Justin Tubbs

Justin Tubbs 

Your ballot should have come in the mail this week for the Nov. 5 election.

While there are several important issues to consider when filling out your ballot, none hit closer to home than ballot measure 2A, a venomously debated sales tax increase that would help fund more police officers and a new police facility.

Several people have solicited the Montrose Daily Press over the past several weeks to weigh in on the tax. Most want the paper’s support of a yes vote.

The paper as a whole won’t likely come out for or against the measure, but after carefully weighing the implications of voting either yes or no, it’s clear there’s really only one reasonable option: to support the City of Montrose and the police force.

There has been plenty of information loosely tossed about the internet since city council approved putting 2A on the ballot. Some of it’s true, but most of it is opinion; and some is just misleading.

The notion that cities should operate within their means is correct. It’s important for municipalities to be fiscally responsible with taxpayer money.

It might even be fair to say the City of Montrose should have seen this surge in crime coming and properly prepared for it. City council members do deserve credit for gradually increasing the policing budget over the past few years.

But here we are. We’re in a predicament. Since 2010, Montrose has seen a 51-percent increase in felony crimes, many drug-related.

On average, the Montrose Police Department staffs four officers and a supervisor on the street at a given time, according to Chief Blaine Hall. That’s not a lot. Let’s say three crimes occur within the same time frame. Which crime, or crimes, are going to be ignored?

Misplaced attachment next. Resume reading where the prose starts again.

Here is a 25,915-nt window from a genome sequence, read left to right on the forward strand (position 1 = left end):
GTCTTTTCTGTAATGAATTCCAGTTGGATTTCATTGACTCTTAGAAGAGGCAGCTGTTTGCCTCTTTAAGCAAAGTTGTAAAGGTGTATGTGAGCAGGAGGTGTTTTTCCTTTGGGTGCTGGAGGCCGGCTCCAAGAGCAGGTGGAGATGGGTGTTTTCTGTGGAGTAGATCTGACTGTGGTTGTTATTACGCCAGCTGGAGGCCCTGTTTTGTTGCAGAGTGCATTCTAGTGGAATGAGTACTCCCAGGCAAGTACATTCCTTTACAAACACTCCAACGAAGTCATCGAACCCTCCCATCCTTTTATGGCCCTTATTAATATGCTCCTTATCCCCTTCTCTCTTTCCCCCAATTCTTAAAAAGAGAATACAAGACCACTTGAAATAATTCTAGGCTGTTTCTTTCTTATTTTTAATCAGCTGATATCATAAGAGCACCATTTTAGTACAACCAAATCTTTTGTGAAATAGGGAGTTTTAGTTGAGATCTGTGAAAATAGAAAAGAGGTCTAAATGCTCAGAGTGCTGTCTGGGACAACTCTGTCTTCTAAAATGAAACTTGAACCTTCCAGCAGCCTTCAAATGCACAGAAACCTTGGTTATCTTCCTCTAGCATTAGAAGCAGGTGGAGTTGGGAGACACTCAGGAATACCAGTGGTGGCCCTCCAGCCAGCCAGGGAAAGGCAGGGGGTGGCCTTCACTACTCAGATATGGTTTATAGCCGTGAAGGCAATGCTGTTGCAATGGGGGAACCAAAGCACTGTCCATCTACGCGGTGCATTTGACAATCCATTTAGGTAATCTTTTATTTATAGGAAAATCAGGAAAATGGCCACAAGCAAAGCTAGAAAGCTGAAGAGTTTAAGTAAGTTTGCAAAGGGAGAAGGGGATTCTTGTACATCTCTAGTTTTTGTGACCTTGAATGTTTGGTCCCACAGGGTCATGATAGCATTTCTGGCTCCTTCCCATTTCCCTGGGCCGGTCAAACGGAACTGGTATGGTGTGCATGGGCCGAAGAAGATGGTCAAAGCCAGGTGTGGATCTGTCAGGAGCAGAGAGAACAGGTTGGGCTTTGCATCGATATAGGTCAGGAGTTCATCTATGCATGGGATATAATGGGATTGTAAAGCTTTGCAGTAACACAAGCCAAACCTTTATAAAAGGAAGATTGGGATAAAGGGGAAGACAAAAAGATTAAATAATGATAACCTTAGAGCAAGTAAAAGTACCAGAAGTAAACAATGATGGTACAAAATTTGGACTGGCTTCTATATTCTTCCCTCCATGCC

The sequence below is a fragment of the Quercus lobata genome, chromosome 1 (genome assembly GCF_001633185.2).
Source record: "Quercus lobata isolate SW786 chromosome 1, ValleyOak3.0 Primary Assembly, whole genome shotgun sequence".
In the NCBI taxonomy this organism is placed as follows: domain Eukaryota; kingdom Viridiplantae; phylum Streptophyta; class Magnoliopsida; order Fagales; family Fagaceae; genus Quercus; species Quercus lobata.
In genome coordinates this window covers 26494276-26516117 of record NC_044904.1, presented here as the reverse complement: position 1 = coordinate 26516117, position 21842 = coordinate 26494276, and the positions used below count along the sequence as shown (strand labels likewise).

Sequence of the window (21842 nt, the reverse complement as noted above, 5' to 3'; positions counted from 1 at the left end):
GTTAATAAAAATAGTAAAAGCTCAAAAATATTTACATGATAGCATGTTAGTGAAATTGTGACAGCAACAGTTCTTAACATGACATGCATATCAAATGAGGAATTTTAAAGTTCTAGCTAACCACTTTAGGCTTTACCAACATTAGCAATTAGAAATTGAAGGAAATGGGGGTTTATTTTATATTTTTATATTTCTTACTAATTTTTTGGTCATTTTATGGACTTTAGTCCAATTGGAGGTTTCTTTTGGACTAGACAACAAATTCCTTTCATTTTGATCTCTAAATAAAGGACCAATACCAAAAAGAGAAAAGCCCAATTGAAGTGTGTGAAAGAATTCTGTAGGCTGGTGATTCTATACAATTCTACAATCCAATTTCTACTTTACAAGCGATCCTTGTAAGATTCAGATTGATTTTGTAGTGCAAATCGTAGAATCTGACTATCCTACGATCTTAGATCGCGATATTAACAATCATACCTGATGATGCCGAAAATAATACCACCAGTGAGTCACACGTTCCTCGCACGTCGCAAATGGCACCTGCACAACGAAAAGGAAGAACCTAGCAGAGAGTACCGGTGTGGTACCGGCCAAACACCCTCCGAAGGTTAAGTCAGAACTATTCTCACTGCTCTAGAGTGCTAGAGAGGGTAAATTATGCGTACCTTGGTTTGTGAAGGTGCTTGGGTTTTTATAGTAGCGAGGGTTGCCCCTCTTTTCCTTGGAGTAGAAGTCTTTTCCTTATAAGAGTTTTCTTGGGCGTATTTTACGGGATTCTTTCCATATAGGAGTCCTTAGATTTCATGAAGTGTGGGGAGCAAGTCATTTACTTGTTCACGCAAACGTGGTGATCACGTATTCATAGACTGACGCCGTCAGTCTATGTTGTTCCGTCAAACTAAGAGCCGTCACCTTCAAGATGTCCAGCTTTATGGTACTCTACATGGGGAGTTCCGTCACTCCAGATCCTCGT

On top of that, the department only staffs three detectives. Three detectives can’t handle the current caseload, Hall said in a recent editorial in the Daily Press. That means patrol works felony cases, which takes time away from their patrolling.

Montrose finds itself in a difficult situation, with not many solutions. So far, there haven’t been any alternatives to better staffing the police department.

Of course, the city could incrementally increase its budget over time to add officers. But doing that doesn’t add the officers needed now. And that solution doesn’t promise that the incremental increase in officers would keep up with Montrose’s increase in population — or crime.

Working within the budget simply won’t work for what Montrose needs right now. That means increasing the budget while not chopping away at other city operations. That means a tax increase.

About this sales tax increase: it’s not much. It’s 58 cents on every $100 spent. I don’t have to cleverly quip about how little of a tax that is. But I could say something like, “That’s the cost of a pack of gum.” But even then, I don’t know if you can get a pack of gum for that anymore.

Folks have also argued, “The sales tax rate is already too high.”

Montrose’s current sales tax rate is 7.95 percent. That’s comparable, but not “much higher” than, other municipalities of the same size or in this area, like I’ve heard.

Delta, for instance, has a tax rate of 7.9 percent. Paonia, a much smaller town, has a tax rate of 7.9 percent. Olathe’s is 8.65 percent. Grand Junction’s sales tax rate is 8.02 percent.

The notion that Montrose’s sales tax rate is already too high is, of course, subjective, but it’s not based in fact.

Then there are those that are fundamentally against tax increases. It’s tough to argue principle. It’s not tough to argue need.

Montrose has a need, and if public safety is a priority to you, a yes vote is the way to go.

Justin Tubbs is the Montrose Daily Press managing editor. 

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